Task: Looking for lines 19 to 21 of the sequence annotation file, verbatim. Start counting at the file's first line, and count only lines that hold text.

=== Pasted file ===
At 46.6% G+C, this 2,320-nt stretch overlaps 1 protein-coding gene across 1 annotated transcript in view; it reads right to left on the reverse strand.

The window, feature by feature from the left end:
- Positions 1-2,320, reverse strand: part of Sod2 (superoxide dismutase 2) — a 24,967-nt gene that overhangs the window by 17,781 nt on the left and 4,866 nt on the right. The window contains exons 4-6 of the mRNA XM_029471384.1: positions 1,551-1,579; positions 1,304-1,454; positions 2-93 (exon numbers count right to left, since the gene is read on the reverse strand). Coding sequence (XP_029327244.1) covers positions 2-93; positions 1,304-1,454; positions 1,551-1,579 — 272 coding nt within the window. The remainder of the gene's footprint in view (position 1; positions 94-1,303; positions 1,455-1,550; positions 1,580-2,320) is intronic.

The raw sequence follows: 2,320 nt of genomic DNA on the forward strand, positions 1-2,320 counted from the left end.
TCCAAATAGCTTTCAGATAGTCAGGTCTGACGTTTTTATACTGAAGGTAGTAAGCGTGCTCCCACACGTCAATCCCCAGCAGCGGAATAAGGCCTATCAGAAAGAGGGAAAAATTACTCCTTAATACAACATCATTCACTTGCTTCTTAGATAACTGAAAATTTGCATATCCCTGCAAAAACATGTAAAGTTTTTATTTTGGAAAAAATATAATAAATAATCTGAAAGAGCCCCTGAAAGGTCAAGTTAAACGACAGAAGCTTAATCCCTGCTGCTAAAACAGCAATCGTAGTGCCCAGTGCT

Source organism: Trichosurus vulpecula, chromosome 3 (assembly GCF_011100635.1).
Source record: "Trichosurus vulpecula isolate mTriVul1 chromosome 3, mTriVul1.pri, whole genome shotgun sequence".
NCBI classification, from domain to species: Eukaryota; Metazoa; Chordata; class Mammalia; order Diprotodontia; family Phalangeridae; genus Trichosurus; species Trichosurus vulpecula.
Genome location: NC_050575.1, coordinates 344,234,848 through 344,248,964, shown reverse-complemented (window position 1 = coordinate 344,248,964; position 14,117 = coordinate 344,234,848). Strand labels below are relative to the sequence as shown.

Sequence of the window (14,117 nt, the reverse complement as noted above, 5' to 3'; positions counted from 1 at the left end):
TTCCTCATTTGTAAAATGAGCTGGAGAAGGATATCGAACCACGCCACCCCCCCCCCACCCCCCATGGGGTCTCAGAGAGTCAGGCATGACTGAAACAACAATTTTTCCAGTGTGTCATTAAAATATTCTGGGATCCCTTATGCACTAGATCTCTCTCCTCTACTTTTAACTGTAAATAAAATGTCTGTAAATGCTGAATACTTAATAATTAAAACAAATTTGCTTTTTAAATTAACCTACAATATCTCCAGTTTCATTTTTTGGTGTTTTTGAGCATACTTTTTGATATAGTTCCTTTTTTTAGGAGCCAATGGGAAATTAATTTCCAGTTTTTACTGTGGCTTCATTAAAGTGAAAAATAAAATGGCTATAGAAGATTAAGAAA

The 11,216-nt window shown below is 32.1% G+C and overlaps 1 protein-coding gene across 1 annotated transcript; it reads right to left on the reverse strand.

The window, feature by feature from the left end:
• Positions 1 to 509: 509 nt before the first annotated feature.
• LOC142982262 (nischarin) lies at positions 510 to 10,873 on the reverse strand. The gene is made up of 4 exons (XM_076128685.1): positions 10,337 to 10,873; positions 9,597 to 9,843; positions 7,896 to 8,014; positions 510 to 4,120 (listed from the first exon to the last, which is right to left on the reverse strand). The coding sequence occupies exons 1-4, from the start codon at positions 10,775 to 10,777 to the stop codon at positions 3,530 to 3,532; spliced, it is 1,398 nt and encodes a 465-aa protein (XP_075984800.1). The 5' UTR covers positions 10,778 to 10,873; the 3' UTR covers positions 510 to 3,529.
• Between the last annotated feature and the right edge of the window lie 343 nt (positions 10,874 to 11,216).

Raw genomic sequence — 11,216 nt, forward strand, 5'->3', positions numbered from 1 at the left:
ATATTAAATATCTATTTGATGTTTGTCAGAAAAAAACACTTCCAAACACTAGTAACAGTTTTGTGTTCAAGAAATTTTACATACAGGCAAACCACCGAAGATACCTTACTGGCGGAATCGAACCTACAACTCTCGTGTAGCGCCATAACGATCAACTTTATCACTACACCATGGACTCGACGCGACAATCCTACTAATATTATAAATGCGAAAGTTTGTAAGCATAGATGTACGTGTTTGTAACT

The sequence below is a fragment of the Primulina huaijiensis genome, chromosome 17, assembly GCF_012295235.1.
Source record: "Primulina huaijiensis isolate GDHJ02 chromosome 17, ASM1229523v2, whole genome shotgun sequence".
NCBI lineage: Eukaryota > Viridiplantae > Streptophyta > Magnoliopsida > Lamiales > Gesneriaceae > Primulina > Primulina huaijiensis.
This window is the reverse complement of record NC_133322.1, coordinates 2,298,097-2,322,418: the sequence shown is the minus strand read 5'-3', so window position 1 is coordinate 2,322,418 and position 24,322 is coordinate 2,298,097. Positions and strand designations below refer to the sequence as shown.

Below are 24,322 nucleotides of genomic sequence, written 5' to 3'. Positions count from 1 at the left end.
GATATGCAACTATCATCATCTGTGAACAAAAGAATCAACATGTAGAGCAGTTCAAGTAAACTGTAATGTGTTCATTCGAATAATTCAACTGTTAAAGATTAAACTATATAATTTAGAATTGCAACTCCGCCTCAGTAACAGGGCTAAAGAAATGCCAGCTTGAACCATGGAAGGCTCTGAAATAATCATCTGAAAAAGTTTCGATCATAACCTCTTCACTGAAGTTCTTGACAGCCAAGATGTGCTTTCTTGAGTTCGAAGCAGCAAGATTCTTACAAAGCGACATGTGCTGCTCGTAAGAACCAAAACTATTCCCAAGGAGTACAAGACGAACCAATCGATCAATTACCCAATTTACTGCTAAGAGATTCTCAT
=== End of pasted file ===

The sequence below is a fragment of the Primulina huaijiensis genome, chromosome 17, assembly GCF_012295235.1.
Source record: "Primulina huaijiensis isolate GDHJ02 chromosome 17, ASM1229523v2, whole genome shotgun sequence".
NCBI lineage: Eukaryota > Viridiplantae > Streptophyta > Magnoliopsida > Lamiales > Gesneriaceae > Primulina > Primulina huaijiensis.